The Excluded Middle
There are certain behaviours and certain tropes that I find myself hard-pressed to defend or accept in people I call friends and allies, and I will call them out on these behaviours in hopes of either swaying them to my position, or of exposing the irrationalities behind our differences. I have attempted to teach myself to look for and to compensate for the Halo Effect, where you unintentionally give extra leeway to someone who’s done something else you agree with. That doesn’t mean being especially harsh with them — it means being consistent with your values and where your lines are drawn.
And yet I am, to borrow a phrase from JT Eberhard, more than willing to employ toilet paper in a divisive manner. We divide ourselves from the religious and call ourselves atheists instead of theists or “agnostic” in order to play nice with theists. I am willing to cleave whole communities in twain to divide from people whose core values are so diametrically opposed to my own. I have heard their arguments and found them wanting — and in the same way that we divide ourselves from the religious, with whom the fundamental difference is our belief in deities, I will divide from the people with whom I have irreconcileable political differences.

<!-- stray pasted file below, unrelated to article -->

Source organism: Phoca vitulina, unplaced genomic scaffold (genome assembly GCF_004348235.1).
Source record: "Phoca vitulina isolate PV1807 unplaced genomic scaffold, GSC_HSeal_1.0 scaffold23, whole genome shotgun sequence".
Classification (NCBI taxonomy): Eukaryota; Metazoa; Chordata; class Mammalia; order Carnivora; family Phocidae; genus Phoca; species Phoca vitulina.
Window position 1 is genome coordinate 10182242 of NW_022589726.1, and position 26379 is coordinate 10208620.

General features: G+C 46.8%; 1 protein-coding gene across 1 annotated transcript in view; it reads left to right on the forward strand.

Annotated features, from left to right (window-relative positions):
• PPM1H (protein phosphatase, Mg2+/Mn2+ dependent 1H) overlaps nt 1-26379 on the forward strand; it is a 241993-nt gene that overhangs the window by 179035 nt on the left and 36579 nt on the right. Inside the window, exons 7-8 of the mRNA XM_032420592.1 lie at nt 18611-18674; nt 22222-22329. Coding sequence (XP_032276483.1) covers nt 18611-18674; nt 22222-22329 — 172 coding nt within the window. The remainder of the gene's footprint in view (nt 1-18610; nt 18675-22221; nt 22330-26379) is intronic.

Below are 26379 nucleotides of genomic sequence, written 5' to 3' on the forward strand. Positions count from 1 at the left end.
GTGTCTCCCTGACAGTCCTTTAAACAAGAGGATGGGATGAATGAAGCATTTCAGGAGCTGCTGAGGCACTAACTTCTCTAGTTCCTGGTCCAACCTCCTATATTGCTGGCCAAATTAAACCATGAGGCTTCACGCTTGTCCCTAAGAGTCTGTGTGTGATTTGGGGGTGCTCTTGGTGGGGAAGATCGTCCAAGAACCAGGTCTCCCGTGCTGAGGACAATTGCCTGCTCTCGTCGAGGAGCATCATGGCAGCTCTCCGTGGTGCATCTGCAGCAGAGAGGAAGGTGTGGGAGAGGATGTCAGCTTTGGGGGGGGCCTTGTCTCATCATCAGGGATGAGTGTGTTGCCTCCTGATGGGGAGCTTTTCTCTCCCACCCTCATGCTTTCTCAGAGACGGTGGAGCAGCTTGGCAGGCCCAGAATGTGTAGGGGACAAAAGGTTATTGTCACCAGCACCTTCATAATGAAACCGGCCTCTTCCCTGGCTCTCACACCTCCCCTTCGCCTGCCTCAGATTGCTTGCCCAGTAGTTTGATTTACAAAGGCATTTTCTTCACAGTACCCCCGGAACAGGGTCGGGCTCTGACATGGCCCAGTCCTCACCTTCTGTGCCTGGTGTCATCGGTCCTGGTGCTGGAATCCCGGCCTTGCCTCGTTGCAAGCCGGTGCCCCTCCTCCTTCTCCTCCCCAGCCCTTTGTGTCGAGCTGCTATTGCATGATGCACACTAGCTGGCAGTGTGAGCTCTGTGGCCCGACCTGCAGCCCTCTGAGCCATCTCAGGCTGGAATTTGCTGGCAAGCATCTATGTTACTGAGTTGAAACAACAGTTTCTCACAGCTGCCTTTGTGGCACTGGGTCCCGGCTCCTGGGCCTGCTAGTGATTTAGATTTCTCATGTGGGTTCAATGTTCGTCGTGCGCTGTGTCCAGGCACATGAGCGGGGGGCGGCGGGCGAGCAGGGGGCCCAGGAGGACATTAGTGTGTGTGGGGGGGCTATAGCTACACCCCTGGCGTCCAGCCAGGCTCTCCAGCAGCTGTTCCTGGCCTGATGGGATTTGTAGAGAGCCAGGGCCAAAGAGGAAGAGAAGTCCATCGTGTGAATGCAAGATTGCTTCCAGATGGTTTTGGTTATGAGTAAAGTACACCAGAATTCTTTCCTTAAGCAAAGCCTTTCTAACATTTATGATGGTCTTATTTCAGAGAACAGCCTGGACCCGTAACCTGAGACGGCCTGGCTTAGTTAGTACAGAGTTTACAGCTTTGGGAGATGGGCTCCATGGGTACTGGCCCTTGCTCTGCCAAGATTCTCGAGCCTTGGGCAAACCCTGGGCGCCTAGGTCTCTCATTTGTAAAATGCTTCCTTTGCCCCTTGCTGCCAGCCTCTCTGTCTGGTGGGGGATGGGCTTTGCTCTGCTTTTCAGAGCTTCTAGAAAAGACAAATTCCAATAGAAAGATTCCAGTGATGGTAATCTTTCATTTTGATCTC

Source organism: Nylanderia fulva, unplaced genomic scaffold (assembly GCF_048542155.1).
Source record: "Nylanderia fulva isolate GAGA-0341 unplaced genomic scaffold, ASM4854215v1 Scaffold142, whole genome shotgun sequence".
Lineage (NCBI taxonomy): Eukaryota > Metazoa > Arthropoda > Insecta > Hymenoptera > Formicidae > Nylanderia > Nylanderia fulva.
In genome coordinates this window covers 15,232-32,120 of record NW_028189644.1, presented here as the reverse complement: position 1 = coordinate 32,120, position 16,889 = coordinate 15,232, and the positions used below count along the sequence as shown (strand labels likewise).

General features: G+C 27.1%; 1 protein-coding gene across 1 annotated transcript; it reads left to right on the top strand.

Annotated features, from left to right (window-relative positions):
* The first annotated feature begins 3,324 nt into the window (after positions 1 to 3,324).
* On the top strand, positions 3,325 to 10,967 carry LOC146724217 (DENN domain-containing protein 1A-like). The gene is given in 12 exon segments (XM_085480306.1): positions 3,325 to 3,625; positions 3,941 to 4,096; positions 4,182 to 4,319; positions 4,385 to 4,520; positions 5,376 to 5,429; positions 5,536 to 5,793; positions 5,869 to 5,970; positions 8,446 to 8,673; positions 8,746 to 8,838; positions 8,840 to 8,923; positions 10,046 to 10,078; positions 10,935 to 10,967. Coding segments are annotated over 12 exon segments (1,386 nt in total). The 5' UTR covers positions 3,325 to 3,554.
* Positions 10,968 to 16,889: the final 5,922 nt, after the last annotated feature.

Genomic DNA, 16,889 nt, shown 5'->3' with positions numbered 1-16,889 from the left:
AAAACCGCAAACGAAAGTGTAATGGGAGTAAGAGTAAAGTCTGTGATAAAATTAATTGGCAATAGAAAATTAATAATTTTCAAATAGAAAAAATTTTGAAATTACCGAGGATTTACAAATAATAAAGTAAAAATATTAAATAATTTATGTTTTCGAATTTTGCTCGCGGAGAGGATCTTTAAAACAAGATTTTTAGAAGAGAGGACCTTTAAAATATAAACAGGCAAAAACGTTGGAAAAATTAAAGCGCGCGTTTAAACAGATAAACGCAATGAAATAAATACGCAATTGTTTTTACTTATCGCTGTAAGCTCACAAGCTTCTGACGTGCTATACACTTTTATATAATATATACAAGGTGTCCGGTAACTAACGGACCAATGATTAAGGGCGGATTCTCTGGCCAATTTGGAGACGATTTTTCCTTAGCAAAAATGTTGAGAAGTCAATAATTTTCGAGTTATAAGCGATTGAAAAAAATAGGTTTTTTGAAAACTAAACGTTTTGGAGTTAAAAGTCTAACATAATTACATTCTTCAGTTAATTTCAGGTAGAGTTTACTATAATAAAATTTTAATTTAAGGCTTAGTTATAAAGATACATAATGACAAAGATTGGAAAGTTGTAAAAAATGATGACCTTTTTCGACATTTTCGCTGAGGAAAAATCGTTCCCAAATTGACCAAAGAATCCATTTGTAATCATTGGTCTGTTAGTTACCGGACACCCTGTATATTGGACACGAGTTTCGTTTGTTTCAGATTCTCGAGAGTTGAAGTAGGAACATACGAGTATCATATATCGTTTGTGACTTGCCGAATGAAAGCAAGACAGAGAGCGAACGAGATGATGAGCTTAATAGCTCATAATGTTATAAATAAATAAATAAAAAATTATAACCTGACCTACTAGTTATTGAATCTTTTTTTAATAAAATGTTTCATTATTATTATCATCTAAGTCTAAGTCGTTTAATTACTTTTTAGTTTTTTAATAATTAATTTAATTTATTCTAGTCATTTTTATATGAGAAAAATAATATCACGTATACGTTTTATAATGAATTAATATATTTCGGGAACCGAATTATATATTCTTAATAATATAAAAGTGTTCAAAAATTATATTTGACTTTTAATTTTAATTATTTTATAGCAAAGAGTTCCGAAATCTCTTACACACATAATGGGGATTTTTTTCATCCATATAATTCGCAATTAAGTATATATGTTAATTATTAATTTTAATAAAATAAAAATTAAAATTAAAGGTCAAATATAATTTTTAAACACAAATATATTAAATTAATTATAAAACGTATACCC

Lucky for me, the people on the other sides of these divides are more than happy to oblige. Even if they do blame us disproportionately for the division.
Some people see divisiveness as the greatest sin, as though it’s problematic that we ever signal in-group or out-group status to one another, as though it’s problematic to use appropriate labels as communicative shorthand when everyone with any sense already knows that the reality of any person’s philosophy goes well beyond their mere label and that’s just a starting point. But some people are perfectly okay with divisiveness — they just aren’t okay with the stigma, so they do what they can to drive the Deep Rifts and try to foist off the blame onto the other side. But I’m okay with a certain measure of divisiveness — the fewer people whose philosophies I find wanting and problematic in our community, the less time we spend on in-fighting. And really, do you want the atheist community to be filled with atheist astrologers, atheist antivax loons, atheist global warming denialists, or atheist bigots of any stripe? What kind of community do you think you’ll get, if not a fractious one?